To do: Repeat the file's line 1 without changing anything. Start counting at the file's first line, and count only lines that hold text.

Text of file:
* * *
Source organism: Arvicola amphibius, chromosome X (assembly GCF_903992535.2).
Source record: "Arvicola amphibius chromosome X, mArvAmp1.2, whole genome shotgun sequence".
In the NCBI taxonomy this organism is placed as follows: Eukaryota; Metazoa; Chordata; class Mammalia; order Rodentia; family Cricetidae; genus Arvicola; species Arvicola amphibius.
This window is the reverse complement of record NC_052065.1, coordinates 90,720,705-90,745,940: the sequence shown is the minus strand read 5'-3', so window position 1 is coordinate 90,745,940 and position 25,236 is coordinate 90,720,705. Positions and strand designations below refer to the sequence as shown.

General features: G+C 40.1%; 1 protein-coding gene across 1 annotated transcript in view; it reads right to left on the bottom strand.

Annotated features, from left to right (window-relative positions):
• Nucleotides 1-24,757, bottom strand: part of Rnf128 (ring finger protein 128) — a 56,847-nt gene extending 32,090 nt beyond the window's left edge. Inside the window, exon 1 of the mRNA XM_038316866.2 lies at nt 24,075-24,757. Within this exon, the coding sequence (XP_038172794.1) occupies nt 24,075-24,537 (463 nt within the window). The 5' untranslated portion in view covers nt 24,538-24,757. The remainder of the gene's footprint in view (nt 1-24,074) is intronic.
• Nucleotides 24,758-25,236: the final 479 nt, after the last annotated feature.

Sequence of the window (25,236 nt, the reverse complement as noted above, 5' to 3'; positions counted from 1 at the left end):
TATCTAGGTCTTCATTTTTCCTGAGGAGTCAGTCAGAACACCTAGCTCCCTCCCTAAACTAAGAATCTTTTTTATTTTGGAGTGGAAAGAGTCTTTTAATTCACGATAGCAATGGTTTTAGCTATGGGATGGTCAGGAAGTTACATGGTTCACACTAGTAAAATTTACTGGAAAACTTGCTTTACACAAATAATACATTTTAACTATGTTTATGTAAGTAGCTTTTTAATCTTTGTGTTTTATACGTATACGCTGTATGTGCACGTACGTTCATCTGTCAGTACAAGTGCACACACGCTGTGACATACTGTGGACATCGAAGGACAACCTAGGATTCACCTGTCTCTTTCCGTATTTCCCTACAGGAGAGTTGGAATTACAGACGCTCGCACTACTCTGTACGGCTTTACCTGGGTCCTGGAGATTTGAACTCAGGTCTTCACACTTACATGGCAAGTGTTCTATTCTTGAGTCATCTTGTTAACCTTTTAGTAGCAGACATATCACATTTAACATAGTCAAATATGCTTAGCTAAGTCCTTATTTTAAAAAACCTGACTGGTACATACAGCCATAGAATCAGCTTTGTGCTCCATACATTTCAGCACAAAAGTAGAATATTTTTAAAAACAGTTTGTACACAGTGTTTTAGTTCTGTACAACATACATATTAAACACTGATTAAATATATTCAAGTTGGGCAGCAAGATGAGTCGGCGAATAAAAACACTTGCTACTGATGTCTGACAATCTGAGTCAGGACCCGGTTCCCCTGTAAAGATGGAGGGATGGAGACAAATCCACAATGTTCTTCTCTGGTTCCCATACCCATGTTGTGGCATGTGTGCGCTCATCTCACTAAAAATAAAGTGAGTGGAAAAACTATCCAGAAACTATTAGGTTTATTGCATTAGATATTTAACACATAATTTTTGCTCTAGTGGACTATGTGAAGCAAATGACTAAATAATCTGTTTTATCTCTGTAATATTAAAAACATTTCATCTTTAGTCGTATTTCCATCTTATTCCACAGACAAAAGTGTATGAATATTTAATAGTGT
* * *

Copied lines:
Source organism: Arvicola amphibius, chromosome X (assembly GCF_903992535.2).